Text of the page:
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California schools must stock bathrooms with free menstrual products under law

California’s latest effort builds on a 2017 law requiring low-income schools to provide students with free menstrual products.
Image: Tampax tampons
A store employee restocks tampons at Compton's Market, in Sacramento, Calif., on June 22, 2016.Rich Pedroncelli / AP file

SACRAMENTO, Calif. — California public schools and colleges must stock their restrooms with free menstrual products under a bill signed by Gov. Gavin Newsom.

The move comes as women’s rights advocates push nationwide for affordable access to pads, tampons and other items.

California’s latest effort builds on a 2017 law requiring low-income schools in disadvantaged areas to provide students with free menstrual products.

The measure, which Newsome signed into law Friday, expands the law to include grades sixth to 12, community colleges and the California State University and University of California systems, starting in the 2022-23 school year. It encourages private schools and colleges to follow suit.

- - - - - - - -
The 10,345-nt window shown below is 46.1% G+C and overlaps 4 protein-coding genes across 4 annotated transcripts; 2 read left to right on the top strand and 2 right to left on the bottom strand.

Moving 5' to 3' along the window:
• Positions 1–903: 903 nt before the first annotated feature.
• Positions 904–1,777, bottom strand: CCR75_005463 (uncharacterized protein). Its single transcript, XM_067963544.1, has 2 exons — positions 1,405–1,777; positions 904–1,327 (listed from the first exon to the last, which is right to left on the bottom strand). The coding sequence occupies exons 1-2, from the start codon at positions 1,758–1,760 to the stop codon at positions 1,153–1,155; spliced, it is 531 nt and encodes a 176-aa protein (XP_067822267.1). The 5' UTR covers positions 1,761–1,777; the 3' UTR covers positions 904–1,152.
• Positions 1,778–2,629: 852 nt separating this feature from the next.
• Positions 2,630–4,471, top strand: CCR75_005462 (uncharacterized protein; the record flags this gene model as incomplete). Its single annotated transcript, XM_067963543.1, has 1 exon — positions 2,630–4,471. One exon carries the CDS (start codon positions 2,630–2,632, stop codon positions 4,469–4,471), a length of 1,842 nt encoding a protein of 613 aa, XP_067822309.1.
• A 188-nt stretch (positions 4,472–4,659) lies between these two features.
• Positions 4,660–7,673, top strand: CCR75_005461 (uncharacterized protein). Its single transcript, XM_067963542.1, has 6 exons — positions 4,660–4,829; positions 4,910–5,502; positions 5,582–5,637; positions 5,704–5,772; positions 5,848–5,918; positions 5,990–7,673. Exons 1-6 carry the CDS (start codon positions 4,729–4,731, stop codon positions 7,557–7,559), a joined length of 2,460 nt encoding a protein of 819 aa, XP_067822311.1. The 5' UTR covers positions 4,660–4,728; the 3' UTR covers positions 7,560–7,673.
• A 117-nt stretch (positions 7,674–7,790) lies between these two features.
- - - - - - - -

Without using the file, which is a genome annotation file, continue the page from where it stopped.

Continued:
“Our biology doesn’t always send an advanced warning when we’re about to start menstruating, which often means we need to stop whatever we’re doing and deal with a period,” Democratic Assemblywoman Cristina Garcia said of her legislation. “Just as toilet paper and paper towels are provided in virtually every public bathrooms, so should menstrual products.”

Several other states were considering or have required free menstrual products in public schools, according to advocacy group Women’s Voices for the Earth. Purdue University in Indiana decided last year to offer free feminine hygiene products in campus bathrooms.

“California joins a growing number of states who lead the way in demonstrating that menstrual equity is a matter of human rights,” the advocacy group PERIOD said in statement. “No student should ever lose learning time due to their periods, period.”

California also previously repealed a tax on menstrual products that cost women an estimated aggregate $20 million a year.

Women’s Voices for the Earth says more than half the states still tax menstrual products as a “luxury” item. Worldwide, many countries have eliminated such taxes, including Britain, Australia, Canada and India.